Industrial materials and rugged topographies converge in Jacqueline Surdell’s knotted tapestries

Art

#channels #rope #sculpture #tapestry #textiles

July 29, 2021

Grace Ebert

“We Will Win: Our Banner in the Sky (after Frederic Edwin Church)” (2020), cotton, nylon, paracord, fabric and ribbons cord, 84 x 108 x 12 inches, 120 inch bar. Photo by Ian Vecchiotti. Images courtesy of Jacqueline Surdell and Patricia Sweetow Gallery, shared with permission

Chicago based artist Jacqueline Surdell suturing lengths of cord, fabric and silky ribbons into sprawling abstract tapestries suspended from walls and freestanding frames in textured and colored masses. Swollen clusters of knots and ties, loose weaves, braided tunnels and dangling strands make up his three-dimensional compositions which are disturbed by objects used sporadically like steel chains, volleyballs, and polyester shower curtains. Due to the scale of the pieces and heavy materials, the artist often uses her body as a shuttle to weave the brightly colored fibers together on massive hand-built looms.

Surdell incorporates parts of his upbringing in Chicago into his wall sculptures, particularly childhood memories of his grandmother’s landscape paintings and his grandfather’s work in the South Side steel mills. These two experiences converge in his textured works, evoking vast grounds and the industrial history of the city through his use of commercial materials. Each piece offers further reflections on today’s world, with energetic and chaotic pieces like “We Will Win: Our Banner in the Sky” (above) responding to the busy political landscape in the United States and the United States. destructive events such as forest fires and the loss of coral reefs triggered by the climate crisis.

You can find more of Surdell’s large-scale tapestries at his site, and go to Instagram to see his latest work in progress.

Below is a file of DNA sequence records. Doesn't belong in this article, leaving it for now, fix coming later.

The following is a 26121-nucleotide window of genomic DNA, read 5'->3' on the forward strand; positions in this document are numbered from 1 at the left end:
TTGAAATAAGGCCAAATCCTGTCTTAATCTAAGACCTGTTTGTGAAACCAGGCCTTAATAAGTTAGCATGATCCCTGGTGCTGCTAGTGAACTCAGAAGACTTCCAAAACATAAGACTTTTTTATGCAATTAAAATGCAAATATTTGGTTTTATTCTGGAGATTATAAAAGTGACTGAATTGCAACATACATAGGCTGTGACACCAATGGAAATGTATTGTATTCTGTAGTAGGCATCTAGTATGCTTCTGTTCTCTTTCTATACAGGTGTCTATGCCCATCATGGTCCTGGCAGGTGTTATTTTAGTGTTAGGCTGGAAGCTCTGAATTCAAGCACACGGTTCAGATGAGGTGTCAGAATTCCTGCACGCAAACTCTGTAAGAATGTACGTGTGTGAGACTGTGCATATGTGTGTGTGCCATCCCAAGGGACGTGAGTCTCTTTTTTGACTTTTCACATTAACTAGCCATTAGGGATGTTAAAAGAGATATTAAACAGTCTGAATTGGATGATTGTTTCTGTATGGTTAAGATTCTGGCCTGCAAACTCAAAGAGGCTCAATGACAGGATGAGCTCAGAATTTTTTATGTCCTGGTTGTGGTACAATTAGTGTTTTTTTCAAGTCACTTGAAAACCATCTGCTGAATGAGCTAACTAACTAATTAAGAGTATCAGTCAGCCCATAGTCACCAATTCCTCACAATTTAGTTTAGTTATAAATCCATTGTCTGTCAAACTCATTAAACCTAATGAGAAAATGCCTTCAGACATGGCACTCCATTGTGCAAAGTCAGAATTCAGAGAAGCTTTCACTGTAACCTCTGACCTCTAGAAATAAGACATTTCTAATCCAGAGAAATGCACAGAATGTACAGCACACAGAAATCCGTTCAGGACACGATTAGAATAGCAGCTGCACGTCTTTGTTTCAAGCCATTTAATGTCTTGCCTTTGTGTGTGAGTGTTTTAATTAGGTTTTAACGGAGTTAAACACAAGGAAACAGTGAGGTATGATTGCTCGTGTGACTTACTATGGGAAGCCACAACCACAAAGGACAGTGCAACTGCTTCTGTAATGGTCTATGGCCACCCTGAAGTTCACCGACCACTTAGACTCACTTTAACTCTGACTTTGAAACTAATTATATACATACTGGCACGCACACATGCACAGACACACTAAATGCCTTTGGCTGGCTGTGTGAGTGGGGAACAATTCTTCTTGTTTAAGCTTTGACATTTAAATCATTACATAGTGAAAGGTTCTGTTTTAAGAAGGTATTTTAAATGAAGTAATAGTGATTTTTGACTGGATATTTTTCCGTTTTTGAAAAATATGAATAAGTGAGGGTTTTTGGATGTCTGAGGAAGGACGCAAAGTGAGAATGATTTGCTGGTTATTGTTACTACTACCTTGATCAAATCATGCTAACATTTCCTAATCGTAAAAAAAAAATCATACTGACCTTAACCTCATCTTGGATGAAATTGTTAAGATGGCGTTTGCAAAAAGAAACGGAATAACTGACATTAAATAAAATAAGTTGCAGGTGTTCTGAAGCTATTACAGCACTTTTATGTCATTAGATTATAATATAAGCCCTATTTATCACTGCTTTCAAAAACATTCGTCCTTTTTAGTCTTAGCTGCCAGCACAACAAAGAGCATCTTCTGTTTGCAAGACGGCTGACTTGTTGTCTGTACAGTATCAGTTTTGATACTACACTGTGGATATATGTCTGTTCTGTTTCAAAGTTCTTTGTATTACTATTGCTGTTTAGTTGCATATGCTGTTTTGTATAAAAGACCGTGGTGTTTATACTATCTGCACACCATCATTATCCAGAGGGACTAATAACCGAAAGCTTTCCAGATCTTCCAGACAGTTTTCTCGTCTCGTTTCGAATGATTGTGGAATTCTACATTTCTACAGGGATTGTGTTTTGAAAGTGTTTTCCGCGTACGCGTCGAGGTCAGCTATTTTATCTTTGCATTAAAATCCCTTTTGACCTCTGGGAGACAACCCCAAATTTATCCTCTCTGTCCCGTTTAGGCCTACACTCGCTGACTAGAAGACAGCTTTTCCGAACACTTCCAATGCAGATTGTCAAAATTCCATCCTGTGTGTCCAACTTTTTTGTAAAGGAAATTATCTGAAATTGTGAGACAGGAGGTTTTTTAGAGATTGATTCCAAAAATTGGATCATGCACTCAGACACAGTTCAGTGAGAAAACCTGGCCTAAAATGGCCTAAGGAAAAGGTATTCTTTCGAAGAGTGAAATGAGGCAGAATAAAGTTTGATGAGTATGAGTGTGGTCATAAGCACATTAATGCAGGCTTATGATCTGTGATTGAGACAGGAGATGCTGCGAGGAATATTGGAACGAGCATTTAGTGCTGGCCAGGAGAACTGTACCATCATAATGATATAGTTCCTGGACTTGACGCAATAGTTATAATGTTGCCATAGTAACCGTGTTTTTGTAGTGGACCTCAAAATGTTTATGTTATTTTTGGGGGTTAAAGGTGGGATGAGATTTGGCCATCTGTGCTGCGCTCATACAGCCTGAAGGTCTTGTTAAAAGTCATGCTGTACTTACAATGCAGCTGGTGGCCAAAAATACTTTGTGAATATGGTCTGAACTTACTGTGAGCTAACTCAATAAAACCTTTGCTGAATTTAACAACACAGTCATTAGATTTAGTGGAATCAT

Detail of “We Will Win: Our Banner in the Sky (after Frederic Edwin Church)” (2020), cotton cord, nylon, paracord, fabric and ribbons, 84 x 108 x 12 inches, 120 inch bar. Photo by Ian Vecchiotti

“Sacrifice of Columbia: Destruction (after Thomas Cole)” (2020), cotton cord, nylon cord, fabric, printed polyester shower curtain, American flag jacket, steel battle rope anchor, steel chain, tarp canvas, acrylic paint drips and wood frame, 84 x 96 x 12 inches. Image courtesy of Patricia Sweetow Gallery

Left: “Neon Hymn” (2020), braided cotton cord, paracord, enamel and oil stick, 80 x 26 x 12 inches. Right: “Scylla III: The Pastoral State (after Thomas Cole)” (2020), cotton cord, nylon cord, paracord, printed cotton towel, steel frame and volleyball, 27 x 27 x 1.5 inches ( frame), 33 x 85 x 9.5 inches (floor extension). Images courtesy of Patricia Sweetow Gallery

“Straight-laced: The Consummation of Empire (after Thomas Cole)” (2020/21), cotton cord, nylon cord, paracord, printed polyester and steel shower curtain, 96 x 64 x 14 inches. Photo by Ian Vecchiotti

Left: “Purging: Desolation (after Thomas Cole)” (2021), cotton cord, nylon cord, fabric, printed polyester and steel shower curtain, 86 x 71 x 12 inches. Image courtesy of Patricia Sweetow Gallery. Right: “Untitled II” (2015), braided cotton cord, steel rod and steel frames, 60 x 60 inches. Image courtesy of Jacqueline Surdell

Detail of “Sacrifice of Columbia: Destruction (after Thomas Cole)” (2020), cotton cord, nylon cord, fabric, printed polyester shower curtain, American flag jacket, steel battle rope anchor, steel chain , canvas tarp, acrylic paint drops, and wood frame, 84 x 96 x 12 inches. Image courtesy of Patricia Sweetow Gallery

“Untitled XII (reflections on the water)” (2020), braided cotton cord and steel, 60 x 144 x 12 inches. Image courtesy of Jacqueline Surdell

#channels #rope #sculpture #tapestry #textiles

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